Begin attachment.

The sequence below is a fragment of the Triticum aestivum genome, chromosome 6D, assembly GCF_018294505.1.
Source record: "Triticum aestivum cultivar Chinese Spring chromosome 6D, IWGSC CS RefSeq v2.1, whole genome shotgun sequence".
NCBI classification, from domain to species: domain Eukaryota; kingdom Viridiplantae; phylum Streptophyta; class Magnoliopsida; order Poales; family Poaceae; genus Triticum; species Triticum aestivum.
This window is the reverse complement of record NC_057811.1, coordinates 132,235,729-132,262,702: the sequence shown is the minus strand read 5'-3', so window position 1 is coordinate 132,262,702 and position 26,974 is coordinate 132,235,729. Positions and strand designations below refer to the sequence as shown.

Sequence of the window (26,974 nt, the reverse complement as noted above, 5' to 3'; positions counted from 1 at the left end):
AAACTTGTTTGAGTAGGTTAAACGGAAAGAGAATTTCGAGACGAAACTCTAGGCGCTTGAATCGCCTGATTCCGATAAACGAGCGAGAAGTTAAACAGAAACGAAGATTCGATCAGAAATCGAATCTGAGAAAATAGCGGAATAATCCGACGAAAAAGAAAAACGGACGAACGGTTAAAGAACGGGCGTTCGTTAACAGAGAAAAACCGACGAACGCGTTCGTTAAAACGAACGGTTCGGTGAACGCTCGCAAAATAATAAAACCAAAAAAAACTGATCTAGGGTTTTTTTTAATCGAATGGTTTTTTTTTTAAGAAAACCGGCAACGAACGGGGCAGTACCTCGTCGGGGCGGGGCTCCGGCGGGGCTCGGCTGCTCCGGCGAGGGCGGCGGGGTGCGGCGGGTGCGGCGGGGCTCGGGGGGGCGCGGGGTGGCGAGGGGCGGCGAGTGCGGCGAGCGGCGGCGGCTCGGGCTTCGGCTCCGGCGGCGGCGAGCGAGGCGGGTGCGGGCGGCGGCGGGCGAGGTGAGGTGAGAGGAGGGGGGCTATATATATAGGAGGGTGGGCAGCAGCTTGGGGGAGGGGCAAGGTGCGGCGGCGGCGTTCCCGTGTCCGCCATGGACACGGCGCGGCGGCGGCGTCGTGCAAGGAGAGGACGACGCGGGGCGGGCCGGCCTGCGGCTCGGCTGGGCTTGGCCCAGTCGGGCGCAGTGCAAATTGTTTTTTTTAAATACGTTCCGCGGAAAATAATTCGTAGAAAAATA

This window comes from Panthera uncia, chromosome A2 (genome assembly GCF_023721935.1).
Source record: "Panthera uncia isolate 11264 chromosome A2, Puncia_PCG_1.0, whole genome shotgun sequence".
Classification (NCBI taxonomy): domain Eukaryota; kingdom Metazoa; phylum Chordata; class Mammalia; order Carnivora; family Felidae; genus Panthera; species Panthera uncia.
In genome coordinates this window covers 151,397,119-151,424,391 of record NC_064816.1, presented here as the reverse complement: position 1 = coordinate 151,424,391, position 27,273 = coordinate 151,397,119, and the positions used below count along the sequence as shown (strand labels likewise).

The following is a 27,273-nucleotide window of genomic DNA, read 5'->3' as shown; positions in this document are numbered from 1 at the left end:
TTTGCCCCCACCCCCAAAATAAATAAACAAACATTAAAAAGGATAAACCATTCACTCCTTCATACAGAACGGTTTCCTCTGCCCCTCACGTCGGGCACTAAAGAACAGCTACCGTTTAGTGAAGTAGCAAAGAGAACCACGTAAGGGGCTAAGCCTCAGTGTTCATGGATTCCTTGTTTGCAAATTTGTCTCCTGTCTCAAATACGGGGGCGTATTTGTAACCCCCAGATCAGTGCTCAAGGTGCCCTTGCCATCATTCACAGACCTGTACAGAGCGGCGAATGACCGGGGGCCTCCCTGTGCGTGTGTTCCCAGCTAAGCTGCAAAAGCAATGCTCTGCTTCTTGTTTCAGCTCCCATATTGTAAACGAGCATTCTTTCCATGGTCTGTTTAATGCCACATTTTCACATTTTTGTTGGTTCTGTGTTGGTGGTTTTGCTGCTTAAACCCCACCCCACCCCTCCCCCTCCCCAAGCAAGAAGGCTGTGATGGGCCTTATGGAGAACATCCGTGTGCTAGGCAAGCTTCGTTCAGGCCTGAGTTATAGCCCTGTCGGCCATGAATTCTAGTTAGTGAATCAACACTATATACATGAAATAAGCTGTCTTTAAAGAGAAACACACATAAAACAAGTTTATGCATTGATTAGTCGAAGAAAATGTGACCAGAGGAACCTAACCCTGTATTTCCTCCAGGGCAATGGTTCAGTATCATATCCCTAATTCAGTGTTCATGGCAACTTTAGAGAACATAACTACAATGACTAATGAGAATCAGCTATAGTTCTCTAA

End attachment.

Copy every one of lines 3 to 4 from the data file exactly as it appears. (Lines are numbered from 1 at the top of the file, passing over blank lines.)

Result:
NCBI classification, from domain to species: domain Eukaryota; kingdom Viridiplantae; phylum Streptophyta; class Magnoliopsida; order Poales; family Poaceae; genus Triticum; species Triticum aestivum.
This window is the reverse complement of record NC_057811.1, coordinates 132,235,729-132,262,702: the sequence shown is the minus strand read 5'-3', so window position 1 is coordinate 132,262,702 and position 26,974 is coordinate 132,235,729. Positions and strand designations below refer to the sequence as shown.